VA says No to Medical Marijuana for Military Veterans
Posted by Sagar Satapathy on May 01, 2015.
The House of Representatives in Virginia (VA) has defeated a bipartisan amendment that would increase military veterans' access to medical marijuana. The amendment had a narrow defeat. It secured the support of 210 lawmakers, but 213 opposed it. Most Republicans opposed the bill, while majority of Democrats voted in its favor.
A similar amendment had failed on the floor of the House last year too by a narrow margin. Tom Angell, chairman of Marijuana Majority, criticized the verdict, saying the House voted to continue a senseless rule that prevents doctors from treating military veterans with serious ailments using marijuana.
As per the estimates and research papers, around 30 percent of military veterans who served in Iraq and Afghanistan, suffer from PTSD and depression. As it is believed that marijuana may help cure anxiety, flashbacks and depression, which are part of PTSD symptoms, there has been a demand to allow military veterans to get full access to medical marijuana. However, majority of Republicans in VA are not relenting.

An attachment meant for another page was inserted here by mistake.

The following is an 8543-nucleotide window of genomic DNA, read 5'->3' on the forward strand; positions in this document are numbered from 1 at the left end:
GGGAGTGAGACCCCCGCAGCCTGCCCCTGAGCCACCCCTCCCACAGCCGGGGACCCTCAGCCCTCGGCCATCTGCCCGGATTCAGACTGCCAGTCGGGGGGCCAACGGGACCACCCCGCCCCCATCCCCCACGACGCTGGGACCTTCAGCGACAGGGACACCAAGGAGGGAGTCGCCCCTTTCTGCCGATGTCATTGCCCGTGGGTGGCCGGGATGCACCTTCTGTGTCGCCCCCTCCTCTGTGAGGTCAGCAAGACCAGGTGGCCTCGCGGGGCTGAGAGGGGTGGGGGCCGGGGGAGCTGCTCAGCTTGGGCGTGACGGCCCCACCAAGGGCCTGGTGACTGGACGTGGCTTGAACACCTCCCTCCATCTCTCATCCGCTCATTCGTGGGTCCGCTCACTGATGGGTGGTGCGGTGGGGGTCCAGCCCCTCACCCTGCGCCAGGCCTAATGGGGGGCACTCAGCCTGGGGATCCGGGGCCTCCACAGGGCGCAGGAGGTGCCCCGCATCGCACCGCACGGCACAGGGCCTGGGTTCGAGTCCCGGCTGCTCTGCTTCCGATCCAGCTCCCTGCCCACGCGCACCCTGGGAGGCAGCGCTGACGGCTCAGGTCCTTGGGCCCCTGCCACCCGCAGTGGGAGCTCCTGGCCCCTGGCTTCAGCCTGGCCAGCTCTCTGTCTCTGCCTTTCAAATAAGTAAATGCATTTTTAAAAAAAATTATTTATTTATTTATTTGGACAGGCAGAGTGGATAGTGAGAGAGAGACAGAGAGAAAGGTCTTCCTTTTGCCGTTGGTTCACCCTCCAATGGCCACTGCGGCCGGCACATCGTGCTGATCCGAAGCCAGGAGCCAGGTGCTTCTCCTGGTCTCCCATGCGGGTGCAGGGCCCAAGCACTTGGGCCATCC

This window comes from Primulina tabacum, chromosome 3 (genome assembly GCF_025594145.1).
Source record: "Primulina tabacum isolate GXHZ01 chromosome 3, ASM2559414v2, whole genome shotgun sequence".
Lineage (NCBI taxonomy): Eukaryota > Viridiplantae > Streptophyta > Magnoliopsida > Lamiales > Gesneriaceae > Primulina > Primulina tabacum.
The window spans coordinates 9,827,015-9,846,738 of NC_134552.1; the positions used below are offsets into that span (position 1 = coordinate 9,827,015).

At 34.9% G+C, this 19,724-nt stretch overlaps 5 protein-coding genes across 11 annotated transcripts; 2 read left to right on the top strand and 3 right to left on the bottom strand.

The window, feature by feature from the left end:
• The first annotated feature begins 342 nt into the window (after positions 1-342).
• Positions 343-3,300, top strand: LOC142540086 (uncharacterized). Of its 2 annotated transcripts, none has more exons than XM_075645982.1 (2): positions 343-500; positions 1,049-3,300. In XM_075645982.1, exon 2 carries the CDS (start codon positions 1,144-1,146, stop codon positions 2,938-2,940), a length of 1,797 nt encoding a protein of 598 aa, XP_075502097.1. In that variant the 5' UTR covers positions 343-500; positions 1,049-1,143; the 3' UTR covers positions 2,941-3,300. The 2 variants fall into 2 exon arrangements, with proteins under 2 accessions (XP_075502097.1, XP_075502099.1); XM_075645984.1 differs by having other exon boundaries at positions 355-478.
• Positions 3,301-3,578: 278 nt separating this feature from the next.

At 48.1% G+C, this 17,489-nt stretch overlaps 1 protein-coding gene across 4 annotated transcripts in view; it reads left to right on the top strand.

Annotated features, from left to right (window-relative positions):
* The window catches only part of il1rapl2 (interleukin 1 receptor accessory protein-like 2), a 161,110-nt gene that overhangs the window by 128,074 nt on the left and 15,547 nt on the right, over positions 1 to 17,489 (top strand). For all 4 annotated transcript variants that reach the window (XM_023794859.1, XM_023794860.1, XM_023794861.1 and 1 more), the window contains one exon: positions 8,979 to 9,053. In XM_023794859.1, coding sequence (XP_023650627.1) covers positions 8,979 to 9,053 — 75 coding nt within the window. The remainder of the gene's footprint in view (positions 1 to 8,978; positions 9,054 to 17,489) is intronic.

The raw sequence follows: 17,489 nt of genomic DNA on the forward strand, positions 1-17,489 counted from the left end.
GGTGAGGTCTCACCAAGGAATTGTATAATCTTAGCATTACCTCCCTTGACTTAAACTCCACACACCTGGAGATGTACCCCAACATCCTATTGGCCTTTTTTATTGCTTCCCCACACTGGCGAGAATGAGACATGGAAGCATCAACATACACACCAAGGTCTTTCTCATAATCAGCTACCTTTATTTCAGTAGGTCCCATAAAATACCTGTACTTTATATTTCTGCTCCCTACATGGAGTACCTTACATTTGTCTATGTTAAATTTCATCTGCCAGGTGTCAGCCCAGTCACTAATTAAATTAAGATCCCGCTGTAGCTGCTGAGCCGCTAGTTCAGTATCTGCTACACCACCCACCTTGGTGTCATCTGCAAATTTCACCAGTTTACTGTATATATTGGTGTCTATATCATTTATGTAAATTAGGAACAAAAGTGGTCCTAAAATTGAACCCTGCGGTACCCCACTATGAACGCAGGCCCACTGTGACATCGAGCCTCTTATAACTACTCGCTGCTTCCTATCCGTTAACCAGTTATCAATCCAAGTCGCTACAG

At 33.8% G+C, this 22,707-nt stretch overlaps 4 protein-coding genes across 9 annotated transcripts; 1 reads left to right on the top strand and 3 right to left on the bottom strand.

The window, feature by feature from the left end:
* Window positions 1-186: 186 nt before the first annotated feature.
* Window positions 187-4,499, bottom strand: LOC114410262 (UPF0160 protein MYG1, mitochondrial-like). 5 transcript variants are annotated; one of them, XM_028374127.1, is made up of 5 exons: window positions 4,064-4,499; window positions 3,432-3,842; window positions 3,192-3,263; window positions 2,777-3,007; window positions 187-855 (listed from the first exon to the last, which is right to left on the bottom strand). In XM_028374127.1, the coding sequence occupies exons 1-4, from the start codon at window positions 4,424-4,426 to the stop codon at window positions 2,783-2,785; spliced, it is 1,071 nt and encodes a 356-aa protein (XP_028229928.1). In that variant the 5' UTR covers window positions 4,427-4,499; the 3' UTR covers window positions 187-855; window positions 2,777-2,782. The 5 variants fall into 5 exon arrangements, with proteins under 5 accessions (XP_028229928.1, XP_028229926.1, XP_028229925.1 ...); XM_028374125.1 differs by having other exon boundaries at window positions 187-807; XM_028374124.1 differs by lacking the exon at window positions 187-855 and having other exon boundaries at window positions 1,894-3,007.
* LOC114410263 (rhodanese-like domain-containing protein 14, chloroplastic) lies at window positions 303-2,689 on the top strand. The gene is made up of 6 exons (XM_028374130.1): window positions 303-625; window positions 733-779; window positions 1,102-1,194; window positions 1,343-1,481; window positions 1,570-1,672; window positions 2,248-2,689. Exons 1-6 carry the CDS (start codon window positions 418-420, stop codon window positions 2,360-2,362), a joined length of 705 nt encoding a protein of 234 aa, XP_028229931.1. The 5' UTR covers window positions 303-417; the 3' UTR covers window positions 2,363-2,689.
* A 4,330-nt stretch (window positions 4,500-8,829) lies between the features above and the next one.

In a letter this week urging lawmakers to pass the amendment, Dr. E. Deborah Gilman, a recently retired VA Physician, said it's "cruel to deny access to any medication for any patient," especially for veterans. But, his plea was not heard. The amendment was proposed by Reps. Earl Blumenauer (D-Ore.), Denny Heck (R-Nev.), Sam Farr (D-Calif.), Dana Rohrabacher (R-Calif.), Tom Reed (R-N.Y.), Dina Titus (D-Nev.), Gabbard (D-Hawaii), Barbara Lee (D-Calif.) and Ruben Gallego (D-Ariz.).
Currently, 23 states in the U.S.A. have legalized marijuana for medical purposes and 13 others have legalized marijuana extracts for specific medical uses. However, pot still remains illegal under federal law.